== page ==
+
=== Final details ===
  
====Local====
+
Good time to add your user now before you reboot.  When creating a user, consider giving the user a unique user id (UID).  This will help prevent conflicts in the future with other users and programs having the same UID (UIDs for users generally start at 1000):
  
If you created a Yaourt cache or have your own packages saved, you can install them with:
+
# useradd -m -u 1050 -G audio,optical,power,storage,users,video -s /bin/bash user
  
  pacman -U <*--asdeps> <package>
+
If you have restored a user home directory ({{ic|/home/user}}) from your backup configurations, the {{ic|-m}} switch will give a warning about an already existing home directory but will not alter the directory. Do not forget to change permissions in your home directory if your UIDs differ:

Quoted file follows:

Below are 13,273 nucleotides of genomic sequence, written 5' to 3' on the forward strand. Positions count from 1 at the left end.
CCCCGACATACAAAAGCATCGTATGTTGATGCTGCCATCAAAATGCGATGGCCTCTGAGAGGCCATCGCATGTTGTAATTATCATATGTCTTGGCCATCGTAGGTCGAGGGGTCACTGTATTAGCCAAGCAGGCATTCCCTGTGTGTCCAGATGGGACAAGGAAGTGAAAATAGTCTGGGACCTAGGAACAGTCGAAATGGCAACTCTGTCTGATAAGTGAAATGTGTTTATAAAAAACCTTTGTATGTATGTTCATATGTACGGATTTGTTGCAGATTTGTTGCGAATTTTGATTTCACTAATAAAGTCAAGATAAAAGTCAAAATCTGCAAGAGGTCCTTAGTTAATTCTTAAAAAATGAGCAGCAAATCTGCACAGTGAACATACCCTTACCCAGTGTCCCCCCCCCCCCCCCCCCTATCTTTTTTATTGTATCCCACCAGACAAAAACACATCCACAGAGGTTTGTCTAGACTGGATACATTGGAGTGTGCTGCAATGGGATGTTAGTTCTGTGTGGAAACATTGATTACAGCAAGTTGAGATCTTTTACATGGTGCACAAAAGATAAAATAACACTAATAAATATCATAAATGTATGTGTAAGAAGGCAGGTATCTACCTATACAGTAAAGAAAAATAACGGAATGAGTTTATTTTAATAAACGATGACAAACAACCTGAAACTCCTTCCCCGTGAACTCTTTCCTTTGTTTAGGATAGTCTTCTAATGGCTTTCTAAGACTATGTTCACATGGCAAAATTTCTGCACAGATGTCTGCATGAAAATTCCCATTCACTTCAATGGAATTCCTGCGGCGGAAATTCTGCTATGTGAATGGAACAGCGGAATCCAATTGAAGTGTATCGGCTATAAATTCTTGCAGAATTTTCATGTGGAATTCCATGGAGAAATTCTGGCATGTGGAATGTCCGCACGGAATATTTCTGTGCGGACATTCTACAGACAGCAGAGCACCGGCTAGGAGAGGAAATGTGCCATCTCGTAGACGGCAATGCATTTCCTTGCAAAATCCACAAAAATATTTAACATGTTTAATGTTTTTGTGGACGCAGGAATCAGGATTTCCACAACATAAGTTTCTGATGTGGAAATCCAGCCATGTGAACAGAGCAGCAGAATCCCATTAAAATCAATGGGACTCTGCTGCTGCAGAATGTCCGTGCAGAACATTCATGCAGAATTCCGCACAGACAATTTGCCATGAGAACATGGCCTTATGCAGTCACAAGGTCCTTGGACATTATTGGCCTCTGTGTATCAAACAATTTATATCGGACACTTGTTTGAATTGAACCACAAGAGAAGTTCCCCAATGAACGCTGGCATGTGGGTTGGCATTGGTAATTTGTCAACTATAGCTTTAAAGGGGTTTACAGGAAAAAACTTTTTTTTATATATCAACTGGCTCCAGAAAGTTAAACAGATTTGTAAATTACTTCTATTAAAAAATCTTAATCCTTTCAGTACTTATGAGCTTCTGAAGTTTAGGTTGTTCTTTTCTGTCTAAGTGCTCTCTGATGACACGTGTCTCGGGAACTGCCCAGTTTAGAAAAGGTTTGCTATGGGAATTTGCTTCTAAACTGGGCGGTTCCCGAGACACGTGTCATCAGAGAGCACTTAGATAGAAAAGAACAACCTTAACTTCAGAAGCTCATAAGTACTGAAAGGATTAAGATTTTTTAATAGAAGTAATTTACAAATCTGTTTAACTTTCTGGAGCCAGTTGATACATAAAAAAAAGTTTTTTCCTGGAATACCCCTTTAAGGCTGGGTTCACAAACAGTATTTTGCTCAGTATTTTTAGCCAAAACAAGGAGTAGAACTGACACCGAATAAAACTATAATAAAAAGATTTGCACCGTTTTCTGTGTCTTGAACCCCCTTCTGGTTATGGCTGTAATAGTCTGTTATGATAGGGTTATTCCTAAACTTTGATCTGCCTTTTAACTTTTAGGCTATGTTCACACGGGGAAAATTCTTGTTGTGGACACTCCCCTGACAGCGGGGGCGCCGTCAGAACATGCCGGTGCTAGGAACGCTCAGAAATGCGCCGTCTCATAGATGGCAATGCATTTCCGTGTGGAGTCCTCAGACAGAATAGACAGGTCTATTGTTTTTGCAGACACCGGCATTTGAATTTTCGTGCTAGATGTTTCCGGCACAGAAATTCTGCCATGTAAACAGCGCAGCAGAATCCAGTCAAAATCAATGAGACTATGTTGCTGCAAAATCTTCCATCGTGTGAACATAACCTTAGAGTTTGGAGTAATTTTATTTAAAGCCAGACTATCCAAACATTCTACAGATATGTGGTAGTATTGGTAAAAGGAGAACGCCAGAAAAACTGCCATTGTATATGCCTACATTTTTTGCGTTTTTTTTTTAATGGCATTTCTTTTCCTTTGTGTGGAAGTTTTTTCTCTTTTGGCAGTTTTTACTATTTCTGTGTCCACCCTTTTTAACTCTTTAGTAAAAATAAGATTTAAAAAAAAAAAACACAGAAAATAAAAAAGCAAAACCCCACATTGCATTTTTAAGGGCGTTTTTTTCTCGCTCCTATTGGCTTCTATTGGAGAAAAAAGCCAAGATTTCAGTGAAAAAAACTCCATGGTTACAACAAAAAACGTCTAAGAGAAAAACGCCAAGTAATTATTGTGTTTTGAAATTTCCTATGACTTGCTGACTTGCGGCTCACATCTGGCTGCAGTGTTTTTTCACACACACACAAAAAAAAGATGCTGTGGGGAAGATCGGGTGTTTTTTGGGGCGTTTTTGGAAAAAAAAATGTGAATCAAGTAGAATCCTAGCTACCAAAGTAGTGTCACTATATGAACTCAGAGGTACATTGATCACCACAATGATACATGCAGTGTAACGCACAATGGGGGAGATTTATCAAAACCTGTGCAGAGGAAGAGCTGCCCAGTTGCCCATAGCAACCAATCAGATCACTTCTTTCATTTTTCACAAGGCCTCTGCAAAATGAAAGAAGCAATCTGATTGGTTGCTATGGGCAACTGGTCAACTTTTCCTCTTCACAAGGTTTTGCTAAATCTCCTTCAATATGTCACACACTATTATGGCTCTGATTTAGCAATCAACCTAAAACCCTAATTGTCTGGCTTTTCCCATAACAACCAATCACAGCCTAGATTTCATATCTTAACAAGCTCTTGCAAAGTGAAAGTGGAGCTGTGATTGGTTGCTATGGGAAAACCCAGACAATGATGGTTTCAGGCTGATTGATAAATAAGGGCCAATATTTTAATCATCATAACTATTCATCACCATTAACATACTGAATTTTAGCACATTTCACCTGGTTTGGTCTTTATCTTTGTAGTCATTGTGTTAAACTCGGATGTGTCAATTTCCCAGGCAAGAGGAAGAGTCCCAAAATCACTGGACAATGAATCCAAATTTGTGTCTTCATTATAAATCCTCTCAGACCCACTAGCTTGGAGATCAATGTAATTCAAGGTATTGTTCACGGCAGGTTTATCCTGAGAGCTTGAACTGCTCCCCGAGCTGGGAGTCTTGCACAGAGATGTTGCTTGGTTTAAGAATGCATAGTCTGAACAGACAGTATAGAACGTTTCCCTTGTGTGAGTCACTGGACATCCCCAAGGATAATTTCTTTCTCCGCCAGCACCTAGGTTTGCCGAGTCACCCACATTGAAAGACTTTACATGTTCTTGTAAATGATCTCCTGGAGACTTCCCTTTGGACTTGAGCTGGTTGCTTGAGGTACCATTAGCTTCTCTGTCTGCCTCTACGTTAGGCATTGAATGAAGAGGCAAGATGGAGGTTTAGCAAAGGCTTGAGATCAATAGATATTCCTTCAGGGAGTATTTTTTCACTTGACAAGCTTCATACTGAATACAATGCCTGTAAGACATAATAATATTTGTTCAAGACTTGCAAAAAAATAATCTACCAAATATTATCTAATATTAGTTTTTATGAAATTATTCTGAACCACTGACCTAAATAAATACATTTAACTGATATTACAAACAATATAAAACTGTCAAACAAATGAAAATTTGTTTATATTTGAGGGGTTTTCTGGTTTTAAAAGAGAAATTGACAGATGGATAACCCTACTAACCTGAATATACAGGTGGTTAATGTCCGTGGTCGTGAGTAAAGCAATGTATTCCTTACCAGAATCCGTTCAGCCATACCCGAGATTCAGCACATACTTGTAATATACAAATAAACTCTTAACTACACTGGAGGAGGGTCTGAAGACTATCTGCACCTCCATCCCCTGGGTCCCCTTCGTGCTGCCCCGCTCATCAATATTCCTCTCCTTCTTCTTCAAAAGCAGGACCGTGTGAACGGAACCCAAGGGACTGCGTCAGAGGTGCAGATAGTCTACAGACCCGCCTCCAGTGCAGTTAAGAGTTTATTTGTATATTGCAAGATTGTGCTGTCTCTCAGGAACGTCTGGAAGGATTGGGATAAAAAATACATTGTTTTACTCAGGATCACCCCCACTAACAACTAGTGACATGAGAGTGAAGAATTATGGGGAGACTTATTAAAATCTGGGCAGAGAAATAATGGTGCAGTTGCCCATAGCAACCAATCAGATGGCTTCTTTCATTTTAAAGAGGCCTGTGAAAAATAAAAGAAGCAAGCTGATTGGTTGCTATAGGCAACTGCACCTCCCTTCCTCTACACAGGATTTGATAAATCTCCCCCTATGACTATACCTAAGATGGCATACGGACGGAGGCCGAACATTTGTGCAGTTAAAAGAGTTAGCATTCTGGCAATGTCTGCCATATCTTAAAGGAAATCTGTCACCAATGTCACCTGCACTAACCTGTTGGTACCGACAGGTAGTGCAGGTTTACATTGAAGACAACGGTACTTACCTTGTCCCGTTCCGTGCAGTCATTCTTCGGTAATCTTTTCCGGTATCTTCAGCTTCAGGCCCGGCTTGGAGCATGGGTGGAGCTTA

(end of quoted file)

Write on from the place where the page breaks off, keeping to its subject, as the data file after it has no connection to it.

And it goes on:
==Resources==
+
# chown -R username:users /home/user
  
* [http://bbs.archlinux.org/viewtopic.php?id=76218 BBS - List AUR packages and only AUR packages]
+
Now, {{ic|reboot}}. Expect a few unexpected things here. No re-install is perfect. ALSA may pop up a warning and may have to be configure again and there may be a few other things unconsidered. That's it. Congratulations on your reinstall.

Revision as of 10:48, 2 September 2013

This article is intended to show you how to backup your configurations and your package list, then to do a full system restore, restore packages, and finally restore your configurations..

Motivation

The need for this documentation is uncommon in the sense that the need to restore from configurations only is only really necessary for the following reasons:

  1. You would like to change your system architecture (e.g. 32bit to 64bit).
  2. If a program or programs begin to behave unexpectedly and no help in the forums (or elsewhere) is available is able to fix the problem. By chance reinstalling your programs and other configurations might fix the problem.
  3. You have limited hard disk space and are not capable of doing a full restore from backup.